By the age of six, girls become less likely than boys to associate brilliance with their own gender, according to a new study.
Even more disturbing is that they are more likely to avoid activities said to require brilliance, according to researchers at New York University, the University of Illinois, and Princeton University.
The research, led by Lin Bian, a doctoral student at the University of Illinois, and New York University psychology professor Dr. Andrei Cimpian, demonstrates how early gender stereotypes take hold and points to the potential of their lifelong impact. Dr. Sarah-Jane Leslie, professor of philosophy at Princeton University, also contributed to the research.
“Not only do we see that girls just starting out in school are absorbing some of society’s stereotyped notions of brilliance, but these young girls are also choosing activities based on these stereotypes. This is heartbreaking,” said Cimpian, the study’s senior author.
“Our society tends to associate brilliance with men more than with women, and this notion pushes women away from jobs that are perceived to require brilliance,” said Bian. “We wanted to know whether young children also endorse these stereotypes.”
With this question in mind, the researchers tested children ranging in age from five to seven in a series of studies.
In one experiment, the children heard a story about a person who was “really, really smart” and were then asked to guess which of four unfamiliar adults — two men and two women — was the story’s protagonist.
They were also asked to guess which adult in a series of paired different-gender adults was “really, really smart.”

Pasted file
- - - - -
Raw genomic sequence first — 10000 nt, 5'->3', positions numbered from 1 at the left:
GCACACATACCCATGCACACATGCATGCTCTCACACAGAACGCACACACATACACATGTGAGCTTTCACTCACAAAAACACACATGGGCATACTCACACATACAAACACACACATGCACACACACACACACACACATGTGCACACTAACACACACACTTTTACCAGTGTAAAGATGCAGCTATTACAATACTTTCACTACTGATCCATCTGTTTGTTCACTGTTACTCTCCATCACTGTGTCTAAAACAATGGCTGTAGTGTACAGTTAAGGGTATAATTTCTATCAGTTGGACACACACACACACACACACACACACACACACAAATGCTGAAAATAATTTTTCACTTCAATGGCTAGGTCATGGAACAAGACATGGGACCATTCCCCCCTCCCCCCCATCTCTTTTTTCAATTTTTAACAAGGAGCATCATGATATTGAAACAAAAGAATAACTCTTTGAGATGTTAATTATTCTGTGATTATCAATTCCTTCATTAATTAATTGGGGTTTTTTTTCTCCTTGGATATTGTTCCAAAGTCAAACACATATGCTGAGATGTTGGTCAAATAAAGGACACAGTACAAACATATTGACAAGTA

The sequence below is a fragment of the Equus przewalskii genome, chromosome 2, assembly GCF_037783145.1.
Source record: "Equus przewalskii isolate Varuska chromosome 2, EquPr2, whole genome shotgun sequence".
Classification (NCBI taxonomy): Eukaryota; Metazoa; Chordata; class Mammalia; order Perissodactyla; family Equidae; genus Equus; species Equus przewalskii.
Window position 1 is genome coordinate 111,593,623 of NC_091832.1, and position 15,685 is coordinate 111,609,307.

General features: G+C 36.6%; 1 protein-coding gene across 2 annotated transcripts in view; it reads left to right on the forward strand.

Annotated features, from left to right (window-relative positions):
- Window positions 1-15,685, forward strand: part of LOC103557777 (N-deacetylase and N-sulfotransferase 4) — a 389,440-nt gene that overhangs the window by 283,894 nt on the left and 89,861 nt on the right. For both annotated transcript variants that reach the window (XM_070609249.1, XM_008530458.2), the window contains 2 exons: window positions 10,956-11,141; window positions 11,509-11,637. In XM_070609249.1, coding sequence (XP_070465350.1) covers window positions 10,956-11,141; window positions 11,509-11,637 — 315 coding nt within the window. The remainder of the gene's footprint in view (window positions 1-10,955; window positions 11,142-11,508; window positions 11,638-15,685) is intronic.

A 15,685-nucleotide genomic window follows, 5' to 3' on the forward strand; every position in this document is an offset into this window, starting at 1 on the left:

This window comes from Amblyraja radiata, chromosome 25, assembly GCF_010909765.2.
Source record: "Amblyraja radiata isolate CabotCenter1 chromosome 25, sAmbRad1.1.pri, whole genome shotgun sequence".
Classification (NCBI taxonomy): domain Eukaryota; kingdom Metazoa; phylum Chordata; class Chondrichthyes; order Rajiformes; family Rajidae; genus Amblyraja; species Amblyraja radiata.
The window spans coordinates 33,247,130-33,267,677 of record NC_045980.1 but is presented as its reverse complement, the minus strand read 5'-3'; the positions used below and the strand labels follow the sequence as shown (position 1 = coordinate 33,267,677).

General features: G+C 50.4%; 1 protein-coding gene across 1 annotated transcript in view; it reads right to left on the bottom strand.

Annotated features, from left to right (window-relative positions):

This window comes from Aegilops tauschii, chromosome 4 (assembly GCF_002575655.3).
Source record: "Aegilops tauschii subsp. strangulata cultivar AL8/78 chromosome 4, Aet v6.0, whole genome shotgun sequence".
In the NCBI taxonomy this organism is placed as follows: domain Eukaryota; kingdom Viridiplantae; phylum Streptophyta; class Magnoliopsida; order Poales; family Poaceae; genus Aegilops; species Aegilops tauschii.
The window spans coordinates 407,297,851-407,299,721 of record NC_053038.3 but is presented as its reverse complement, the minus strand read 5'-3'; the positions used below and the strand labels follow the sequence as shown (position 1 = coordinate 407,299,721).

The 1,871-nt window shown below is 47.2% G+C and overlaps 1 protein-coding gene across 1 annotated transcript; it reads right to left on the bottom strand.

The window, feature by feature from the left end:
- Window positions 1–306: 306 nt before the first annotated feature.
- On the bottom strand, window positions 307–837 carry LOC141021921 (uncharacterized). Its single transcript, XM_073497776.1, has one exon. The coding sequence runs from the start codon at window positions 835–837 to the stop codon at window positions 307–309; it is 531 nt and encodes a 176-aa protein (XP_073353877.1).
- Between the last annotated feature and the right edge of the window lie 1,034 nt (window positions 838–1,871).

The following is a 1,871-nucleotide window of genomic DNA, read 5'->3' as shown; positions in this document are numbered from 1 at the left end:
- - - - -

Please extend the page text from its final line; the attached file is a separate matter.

While the results showed both boys and girls aged five viewed their own gender positively, girls aged six and seven were significantly less likely than boys to associate brilliance with their gender. These age differences were largely similar across children of various socioeconomic and racial-ethnic backgrounds, according to the study’s findings.
A subsequent study asked whether these perceptions shape children’s interests.
A different group of boys and girls aged six and seven were introduced to two games — one described as for “children who are really, really smart” and the other for “children who try really, really hard.” The content and rules of the two games were otherwise very similar.
Children were then asked four questions to measure their interest in these games (e.g., “Do you like this game, or do you not like it?”). Girls were significantly less interested than boys in the game for smart children, the researchers discovered. However, there was no difference between the boys’ and girls’ interest in the game for hard-working children — a finding that illuminates the targeted nature of gender stereotyping, they say.
A final experiment compared five and six year-old boys’ and girls’ interest in games for smart children. The results showed no significant differences in interest between five year-old boys and girls, consistent with the absence of brilliance stereotypes at this age. However, by six, girls’ interest in the activities for smart children was again lower than that for boys.
“In earlier work, we found that adult women were less likely to receive higher degrees in fields thought to require ‘brilliance,’ and these new findings show that these stereotypes begin to impact girls’ choices at a heartbreakingly young age,” said Leslie.
The study, supported in part by a grant from the National Science Foundation, was published in the journal Science.
Source: New York University